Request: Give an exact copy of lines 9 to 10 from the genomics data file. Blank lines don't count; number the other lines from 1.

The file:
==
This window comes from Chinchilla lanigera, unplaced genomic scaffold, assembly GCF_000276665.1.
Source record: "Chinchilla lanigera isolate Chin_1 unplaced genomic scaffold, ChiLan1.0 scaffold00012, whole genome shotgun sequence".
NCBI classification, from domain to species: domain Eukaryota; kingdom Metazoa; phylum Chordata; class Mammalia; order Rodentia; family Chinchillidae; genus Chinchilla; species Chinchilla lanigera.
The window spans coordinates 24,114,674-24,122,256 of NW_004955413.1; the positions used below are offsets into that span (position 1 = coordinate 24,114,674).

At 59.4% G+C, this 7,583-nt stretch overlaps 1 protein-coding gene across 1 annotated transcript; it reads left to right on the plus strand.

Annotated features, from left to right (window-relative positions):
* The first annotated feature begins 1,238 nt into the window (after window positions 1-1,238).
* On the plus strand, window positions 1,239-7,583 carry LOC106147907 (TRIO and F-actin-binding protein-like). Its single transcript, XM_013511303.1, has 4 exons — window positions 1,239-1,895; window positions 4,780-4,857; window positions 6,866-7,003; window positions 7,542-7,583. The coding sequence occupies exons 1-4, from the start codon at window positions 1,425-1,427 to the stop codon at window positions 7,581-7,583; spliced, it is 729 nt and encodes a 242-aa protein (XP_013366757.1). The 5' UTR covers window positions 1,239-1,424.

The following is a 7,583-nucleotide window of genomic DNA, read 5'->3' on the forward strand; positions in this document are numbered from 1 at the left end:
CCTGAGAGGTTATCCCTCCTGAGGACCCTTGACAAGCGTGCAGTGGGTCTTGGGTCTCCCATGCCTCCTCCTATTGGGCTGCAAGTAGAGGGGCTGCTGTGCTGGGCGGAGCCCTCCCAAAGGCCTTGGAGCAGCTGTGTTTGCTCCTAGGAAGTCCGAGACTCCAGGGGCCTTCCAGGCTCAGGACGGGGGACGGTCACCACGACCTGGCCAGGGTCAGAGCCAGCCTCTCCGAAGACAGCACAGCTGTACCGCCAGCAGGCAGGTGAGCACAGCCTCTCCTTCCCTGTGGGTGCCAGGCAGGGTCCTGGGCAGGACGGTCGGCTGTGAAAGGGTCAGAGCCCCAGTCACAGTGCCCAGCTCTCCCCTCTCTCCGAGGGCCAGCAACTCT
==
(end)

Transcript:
The following is a 7,583-nucleotide window of genomic DNA, read 5'->3' on the forward strand; positions in this document are numbered from 1 at the left end:
CCTGAGAGGTTATCCCTCCTGAGGACCCTTGACAAGCGTGCAGTGGGTCTTGGGTCTCCCATGCCTCCTCCTATTGGGCTGCAAGTAGAGGGGCTGCTGTGCTGGGCGGAGCCCTCCCAAAGGCCTTGGAGCAGCTGTGTTTGCTCCTAGGAAGTCCGAGACTCCAGGGGCCTTCCAGGCTCAGGACGGGGGACGGTCACCACGACCTGGCCAGGGTCAGAGCCAGCCTCTCCGAAGACAGCACAGCTGTACCGCCAGCAGGCAGGTGAGCACAGCCTCTCCTTCCCTGTGGGTGCCAGGCAGGGTCCTGGGCAGGACGGTCGGCTGTGAAAGGGTCAGAGCCCCAGTCACAGTGCCCAGCTCTCCCCTCTCTCCGAGGGCCAGCAACTCT